You become even more enchanted by the world around you when you dive into the warm, salt water. The ocean is abundant in tiny fish, but there is also plenty of whale sharks, manta rays, spotted rays, tuna fish, turtles, grey and white sharks (not big white ones), and those who like snooping about can also find huge groupers, eagle rays and many other species. Manta rays and whale sharks, which were the main reason of our visit, eat planktons. This area is rich in planktons, and on one hand that is very convenient because manta rays gather here in search of them, but on the other hand, there is a problem with visibility. In general, visibility isn’t bad and it’s between 10 and 25 m, with the temperature of 30˚ on the surface, and constant 27˚in the deep water. The appearance of planktons depends on the season. Between January and June, the west part of The Madives is teeming in planktons, and the situation is the same on the east part between July and November. According to the law that regulates diving, the maximum depth of a dive is 30m and the maximum time is 60minutes. As I am a member of a law-abiding nation, I was trying to leave that boudary behind me, for at least a few metres, and the time depended on the amount of air in my tank.
From the ship to the chosen position we were taken by the rubber boat. One of the guides dived into the water just to check the direction and strength of the stream, and than we were left to ourselves. Since all the divers were at the same time undrwater photographers, it was impossible to stay in a group. We were all immersed into our work, watching the underwater life from our perspectives, through our objectives, completely unaware of everything around us. The guides were checking the surroundings and the only reason for the sound signal was the appearance of an interesting sea creature. As soon as each one of us emerged from the water, the guys on the boat served the cold juice. After our throats had been dried out by the tank air, it was so pleasant to sip that sweet beverage. By the way, it is a standard procedure to dive with the 12l aluminium tanks, but if you pay an extra-fare you can get a 15l tank and nitrox.
Hanifaru is a lagoon where, at the specific time of the year, manta rays gather to eat planktons which then concentrate there and come to the surface, when it’s full moon. In those several days, there are sometimes even about 200 manta rays, swimming with their mouths opened, emerging to the surface. As our visit had been planned in advance, we reached the position right on time, the day before the full moon. There we found the scientists from Save Our Seas on a boat. They informed us that manta rays began gathering but not in so large number as they had expected. In their opinion, there weren’t enough planktons and consequently not enough food for manta rays. As I dived into the water, I couldn’t help but wonder what it would be like if there had been enough food, because there was a plenty of them anyway. Visibility was between 5 and 7 metres, which is the least favourable situation for underwater photographers. We floated around aimlessly when, all of a sudden, THEY appeared. From all directions, just like in the movie „The Birds“. I somehow expected them to be smaller. They were enormous. I felt like I was under a plane. All around me, they were swinging their „wings“ with their mouths opened. Instinctively, I raised my hand touching them but they didn’t run away,and as if they hadn’t felt any touch, they moved along slowly at the same pace.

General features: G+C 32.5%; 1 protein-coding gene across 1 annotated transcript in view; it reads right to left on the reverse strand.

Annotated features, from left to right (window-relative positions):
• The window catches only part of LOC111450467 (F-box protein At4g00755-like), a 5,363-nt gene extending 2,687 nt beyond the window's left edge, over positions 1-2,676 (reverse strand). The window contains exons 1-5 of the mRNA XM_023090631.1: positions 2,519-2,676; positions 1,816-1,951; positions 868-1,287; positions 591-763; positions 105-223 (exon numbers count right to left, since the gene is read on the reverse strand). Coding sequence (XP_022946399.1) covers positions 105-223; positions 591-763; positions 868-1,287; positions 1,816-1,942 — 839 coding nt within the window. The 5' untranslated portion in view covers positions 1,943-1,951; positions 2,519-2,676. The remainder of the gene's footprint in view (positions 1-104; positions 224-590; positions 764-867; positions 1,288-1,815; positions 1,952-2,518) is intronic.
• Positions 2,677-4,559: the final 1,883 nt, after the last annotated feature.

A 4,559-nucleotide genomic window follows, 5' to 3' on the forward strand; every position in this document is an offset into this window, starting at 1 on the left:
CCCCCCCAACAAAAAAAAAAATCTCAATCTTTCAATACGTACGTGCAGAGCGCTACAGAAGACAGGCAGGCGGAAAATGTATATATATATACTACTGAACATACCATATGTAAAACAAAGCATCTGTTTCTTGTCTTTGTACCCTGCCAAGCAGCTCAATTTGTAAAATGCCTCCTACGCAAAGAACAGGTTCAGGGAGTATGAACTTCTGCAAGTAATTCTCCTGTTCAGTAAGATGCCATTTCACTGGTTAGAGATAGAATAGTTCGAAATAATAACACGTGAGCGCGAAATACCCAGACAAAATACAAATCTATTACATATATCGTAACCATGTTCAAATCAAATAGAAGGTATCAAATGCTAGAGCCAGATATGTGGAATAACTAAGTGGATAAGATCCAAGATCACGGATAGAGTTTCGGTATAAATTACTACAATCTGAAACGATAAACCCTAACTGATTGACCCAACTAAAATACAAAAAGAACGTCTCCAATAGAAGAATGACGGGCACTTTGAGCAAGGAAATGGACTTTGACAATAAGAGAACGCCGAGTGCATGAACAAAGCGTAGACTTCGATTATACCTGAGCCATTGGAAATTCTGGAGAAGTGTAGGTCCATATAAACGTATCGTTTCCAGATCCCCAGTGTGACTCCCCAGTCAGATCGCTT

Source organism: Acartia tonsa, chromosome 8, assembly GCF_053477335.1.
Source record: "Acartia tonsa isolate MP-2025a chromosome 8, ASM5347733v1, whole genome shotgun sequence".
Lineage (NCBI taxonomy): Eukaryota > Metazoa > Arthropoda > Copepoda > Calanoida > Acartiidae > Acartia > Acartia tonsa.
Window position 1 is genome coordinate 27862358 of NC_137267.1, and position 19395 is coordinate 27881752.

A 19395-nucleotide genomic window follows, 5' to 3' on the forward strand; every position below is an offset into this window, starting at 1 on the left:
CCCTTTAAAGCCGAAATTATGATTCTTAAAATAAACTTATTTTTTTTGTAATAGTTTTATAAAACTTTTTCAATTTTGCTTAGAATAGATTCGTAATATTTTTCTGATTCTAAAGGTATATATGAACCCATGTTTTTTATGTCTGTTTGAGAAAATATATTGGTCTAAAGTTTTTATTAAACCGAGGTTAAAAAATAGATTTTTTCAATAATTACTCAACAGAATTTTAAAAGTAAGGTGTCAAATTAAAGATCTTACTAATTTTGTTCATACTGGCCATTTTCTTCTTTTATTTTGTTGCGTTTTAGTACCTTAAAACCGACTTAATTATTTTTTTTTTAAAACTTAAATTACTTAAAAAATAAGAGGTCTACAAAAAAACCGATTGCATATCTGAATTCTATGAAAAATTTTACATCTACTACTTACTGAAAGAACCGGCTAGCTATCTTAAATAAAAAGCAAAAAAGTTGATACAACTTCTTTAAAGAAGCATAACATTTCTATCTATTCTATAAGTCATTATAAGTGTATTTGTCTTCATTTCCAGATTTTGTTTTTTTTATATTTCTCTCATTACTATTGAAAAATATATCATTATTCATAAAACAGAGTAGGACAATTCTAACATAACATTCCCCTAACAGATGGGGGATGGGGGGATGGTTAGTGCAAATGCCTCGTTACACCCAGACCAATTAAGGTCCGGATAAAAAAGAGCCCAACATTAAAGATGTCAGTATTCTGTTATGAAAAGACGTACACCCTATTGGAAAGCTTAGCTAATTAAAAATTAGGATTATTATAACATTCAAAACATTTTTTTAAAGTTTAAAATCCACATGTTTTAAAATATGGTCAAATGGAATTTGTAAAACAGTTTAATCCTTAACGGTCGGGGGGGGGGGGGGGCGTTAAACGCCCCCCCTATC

I will never forget the moment I first met those gentle creatures. On the other hand, blurred water and sandy ambiance aren’t one of my favourite surroundings. On the nearby coral reef we were lucky to discover something that literally took our breath away. Cleaning station is a spot where manta rays do their hygienic-cosmetics procedures. Above the rock covered with corals they float at the 20m depth while tiny fish are cleaning them from parasites. Here, the visibility is excellent. We were floating 1 metre above the seabed while they were gracefully swimming so near us that we could reach them. Gazing at them I realized how people had been mistaken watching the birds and trying to fly. Those misfortunate brothers Right were following the wrong way from the very beginning. How long did it take the mankind to invent the famous invisible bomber B2, and all along, it had been at hand, down there. I was under the impression that the idea for B2 design had been taken from mantas. Enchanted by this dance I thought of checking my airgauge. It showed the red sign. At the end we were using the last air mostly breathing through regulators placed on some weird yellow pipes. When we reached the ship, the rest of the crew were already there starving and waiting for lunch.
On most of these locations we came across some turtles, but when we dived into the water near the island of Kuredu, we were completely surrounded by them. The large ones, the small ones, the clean ones and the muddy ones, wherever we looked there were turtles. I had never seen so many of them! The flashes made them swim faster in the beginning but then they got used to them. Beside those ones, there were many of them just lying and resting on the small terraces at the 40 m depth. They looked like the goods assorted on the megamarkets’ shelves. If you don’t have a list, you can just look around, choosing the ones you prefered, the small or large ones.
Even though we spent some time under the water just having fun, we fulfilled our mision. That’s proved by many successful photos, some of which will certainly end up on the pages of the world’s most famous magazines. To the avarage reader they may seem miraculous but to anyone who has ever tried to dive with their cameras, it is also obvious how hard it is to catch those moments. You can exclusively see some of the photos as a part of this story.
I would also like to add that we weren’t very lucky when it came to Hanifaru and feeding Manta rays, which was also one of our main objectives...but this may be the reason for us to go back there.
Finally, I want to express my gratitude to Alex Mustard who generously shared his knowledge and experience with me, to my brother who was a patient underwater model in my photos, making them look perfect, and to my godfather whose support and wittiness made this travel unforgettable.